Contrary to logic, as the weather warms, the plant world dons more layers. Bushes and shrubs wrap colorful scarves of leaves and blossoms around their shoulders. Trees drape bare branches with graceful green mantles. My lawn pads itself with a soft, thick layer of crabgrass.
Young human beings, however, shun this idea. Passing our town’s grade school one chilly afternoon, I noticed most shivering kids walking home sported shorts and flip-flops. They looked bluer than Smurfs.
At prom time, young women wearing strapless bodices and frozen smiles grace the spring landscape. A million goose bumps encase these lovelies like Bubble Wrap.
If you’re a parent, you do not puzzle over this missing link between wardrobe and meteorological conditions. Weather has nothing to do with it. What’s really happening? Kids are exercising independence. We all do stupid things at that age so we can grow up to never make stupid decisions again.
Still, as a perfect, mature being, I sympathize. My classmates and I suffered similar symptoms. We of the Dick-and-Jane generation wouldn’t have dreamed of wearing shorts and flip-flops to school. Still, our rebellious frenzy blasted black holes in that era’s proper universe.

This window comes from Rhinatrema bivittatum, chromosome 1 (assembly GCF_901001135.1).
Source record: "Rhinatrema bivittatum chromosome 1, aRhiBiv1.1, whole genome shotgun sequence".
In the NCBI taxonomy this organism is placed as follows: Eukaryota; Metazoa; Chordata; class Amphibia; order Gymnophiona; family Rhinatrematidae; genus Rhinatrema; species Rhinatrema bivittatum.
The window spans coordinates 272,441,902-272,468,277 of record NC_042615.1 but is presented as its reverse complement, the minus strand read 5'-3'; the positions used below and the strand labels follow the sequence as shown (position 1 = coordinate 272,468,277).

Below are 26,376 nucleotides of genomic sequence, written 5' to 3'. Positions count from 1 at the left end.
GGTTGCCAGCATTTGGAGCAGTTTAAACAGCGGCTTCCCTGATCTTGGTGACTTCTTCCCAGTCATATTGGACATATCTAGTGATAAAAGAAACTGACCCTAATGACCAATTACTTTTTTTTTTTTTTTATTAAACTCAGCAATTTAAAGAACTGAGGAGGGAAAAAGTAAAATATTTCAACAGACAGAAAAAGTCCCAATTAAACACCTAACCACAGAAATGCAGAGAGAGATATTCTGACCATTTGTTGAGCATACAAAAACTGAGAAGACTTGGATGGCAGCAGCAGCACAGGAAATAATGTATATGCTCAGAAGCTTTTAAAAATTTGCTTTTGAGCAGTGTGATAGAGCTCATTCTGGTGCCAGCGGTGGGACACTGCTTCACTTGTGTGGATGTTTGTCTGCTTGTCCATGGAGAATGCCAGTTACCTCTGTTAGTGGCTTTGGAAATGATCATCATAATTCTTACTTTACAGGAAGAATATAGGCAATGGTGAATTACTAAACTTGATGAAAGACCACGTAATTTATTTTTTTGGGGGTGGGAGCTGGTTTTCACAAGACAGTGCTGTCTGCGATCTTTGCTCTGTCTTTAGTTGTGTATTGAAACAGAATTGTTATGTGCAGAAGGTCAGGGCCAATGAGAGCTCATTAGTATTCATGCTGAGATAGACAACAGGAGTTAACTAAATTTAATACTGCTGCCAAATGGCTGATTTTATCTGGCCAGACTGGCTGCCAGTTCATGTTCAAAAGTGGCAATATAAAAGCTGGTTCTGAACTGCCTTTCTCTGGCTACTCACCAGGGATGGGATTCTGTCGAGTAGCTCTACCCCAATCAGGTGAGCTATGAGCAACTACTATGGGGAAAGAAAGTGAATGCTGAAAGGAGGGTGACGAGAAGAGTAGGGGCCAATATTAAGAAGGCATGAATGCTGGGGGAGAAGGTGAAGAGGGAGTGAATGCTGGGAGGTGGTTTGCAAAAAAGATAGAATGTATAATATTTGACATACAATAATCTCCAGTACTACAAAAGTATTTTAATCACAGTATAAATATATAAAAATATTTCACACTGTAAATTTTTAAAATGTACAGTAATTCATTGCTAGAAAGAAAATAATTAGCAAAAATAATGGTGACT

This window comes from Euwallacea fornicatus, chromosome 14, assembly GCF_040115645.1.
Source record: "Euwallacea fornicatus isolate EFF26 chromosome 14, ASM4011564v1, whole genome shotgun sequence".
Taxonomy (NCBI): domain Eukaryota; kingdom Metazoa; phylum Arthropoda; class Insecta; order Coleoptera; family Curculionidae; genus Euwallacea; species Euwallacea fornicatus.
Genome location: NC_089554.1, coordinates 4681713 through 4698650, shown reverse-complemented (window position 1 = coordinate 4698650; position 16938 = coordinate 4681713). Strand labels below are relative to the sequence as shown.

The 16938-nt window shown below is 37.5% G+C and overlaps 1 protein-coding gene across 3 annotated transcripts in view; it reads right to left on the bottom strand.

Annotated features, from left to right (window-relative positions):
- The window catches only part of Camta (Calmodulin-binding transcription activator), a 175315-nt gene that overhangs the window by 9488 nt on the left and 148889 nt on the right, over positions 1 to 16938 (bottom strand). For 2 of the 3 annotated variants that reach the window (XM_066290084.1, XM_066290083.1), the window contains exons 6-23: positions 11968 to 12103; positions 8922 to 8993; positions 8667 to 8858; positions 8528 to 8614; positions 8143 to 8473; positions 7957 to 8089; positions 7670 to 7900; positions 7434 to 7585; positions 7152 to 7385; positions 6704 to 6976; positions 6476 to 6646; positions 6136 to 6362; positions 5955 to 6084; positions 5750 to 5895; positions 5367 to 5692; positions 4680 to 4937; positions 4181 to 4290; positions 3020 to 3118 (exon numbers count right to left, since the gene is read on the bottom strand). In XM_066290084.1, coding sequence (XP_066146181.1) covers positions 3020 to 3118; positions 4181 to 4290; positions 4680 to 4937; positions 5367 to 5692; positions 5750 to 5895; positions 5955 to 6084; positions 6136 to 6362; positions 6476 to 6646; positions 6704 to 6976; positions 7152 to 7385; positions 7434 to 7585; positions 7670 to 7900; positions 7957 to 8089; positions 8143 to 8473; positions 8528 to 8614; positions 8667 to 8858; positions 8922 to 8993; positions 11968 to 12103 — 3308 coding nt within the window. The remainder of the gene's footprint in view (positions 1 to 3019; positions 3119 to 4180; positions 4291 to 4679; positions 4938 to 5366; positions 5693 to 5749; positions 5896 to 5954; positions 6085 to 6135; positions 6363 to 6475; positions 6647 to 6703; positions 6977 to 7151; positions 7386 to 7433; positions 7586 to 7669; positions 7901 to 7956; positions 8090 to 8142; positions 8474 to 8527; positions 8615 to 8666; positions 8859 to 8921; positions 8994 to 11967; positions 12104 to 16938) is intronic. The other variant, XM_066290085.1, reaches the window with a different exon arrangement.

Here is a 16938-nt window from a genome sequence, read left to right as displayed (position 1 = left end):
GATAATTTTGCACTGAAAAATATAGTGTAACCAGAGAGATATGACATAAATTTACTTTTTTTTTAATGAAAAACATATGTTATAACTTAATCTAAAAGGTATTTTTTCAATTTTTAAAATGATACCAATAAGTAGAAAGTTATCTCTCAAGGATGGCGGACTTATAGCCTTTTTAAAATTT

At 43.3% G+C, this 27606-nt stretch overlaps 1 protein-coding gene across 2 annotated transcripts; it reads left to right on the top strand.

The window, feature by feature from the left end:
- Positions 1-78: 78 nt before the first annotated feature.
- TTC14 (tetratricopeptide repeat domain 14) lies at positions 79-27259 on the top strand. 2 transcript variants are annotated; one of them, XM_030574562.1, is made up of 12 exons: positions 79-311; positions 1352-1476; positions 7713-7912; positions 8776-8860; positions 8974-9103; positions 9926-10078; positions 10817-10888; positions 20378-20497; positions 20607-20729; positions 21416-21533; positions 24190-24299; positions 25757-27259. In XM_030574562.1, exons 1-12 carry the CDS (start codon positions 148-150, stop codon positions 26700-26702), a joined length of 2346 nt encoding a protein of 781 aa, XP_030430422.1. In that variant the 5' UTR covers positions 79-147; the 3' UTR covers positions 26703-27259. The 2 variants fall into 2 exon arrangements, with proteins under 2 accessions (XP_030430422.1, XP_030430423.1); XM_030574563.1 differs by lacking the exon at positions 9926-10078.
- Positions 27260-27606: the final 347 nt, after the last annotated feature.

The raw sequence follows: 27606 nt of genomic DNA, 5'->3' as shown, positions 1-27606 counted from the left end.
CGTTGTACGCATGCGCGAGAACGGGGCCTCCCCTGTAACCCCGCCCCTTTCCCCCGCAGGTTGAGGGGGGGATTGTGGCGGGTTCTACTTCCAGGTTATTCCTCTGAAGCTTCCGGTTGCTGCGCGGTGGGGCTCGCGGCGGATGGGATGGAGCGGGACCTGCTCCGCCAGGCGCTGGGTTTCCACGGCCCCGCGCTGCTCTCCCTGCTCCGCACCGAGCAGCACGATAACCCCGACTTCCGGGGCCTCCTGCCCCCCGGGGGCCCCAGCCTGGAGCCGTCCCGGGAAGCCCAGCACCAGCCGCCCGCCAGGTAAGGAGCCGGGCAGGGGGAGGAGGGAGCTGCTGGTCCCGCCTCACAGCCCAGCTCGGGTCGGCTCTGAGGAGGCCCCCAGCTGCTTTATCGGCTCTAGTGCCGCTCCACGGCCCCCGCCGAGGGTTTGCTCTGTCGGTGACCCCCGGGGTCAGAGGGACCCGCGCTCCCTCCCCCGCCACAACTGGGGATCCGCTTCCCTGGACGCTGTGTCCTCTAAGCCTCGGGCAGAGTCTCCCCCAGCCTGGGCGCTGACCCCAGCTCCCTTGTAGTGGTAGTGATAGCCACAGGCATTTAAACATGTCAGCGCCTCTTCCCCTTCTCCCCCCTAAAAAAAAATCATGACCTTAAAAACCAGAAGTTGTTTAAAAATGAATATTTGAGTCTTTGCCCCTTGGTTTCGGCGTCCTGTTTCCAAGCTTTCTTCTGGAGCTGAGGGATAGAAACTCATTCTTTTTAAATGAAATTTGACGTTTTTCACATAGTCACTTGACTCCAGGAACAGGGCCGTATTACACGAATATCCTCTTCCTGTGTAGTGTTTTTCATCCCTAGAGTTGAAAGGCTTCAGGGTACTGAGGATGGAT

We wore sleeveless shirts to class.
Abused classmates still wore sweaters Great-aunt Arlene gave them for Christmas. Obviously, they hadn’t exerted proper control over their parents.
I enjoyed wild, uninhibited freedom — until Mom made me wear a jacket.
In fact, she and my teacher kept me in a catch-22.
Mom: This class sheet says you must dress for all weather possibilities. Wear your jacket.
Teacher: Your mother sent this jacket with you, so you have to wear it.
Me: Can’t I put off hot flashes for a few decades?
We tortured children discarded outerwear as close to school dumpsters as we dared. We left jackets hanging in restroom stalls — or tried to flush them.
But our sins always found us out. Traitors among us tattled. No doubt bribed with extra-long turns at the water fountain, these snitches displayed our jackets and sweaters before the entire class until someone identified the culprits. Never would have I participated in such betrayal.
But when my children were growing up, I not only surrendered to the traitors — I joined their ranks.
Sweaters and jackets remain my friends to this day. They conceal my medical condition known as winter waist, characterized by mysterious swelling and extreme pain when buttoning last spring’s capris. Even when the sun shines, I cling to my compassionate buddies.
Someday, the young will realize that, along with moms and teachers, layers can be their friends.
And trees, who sport new cover-up wardrobes every spring, aren’t so dumb, after all.
Your Extraordinary Ordinary: Do you love your layers, too?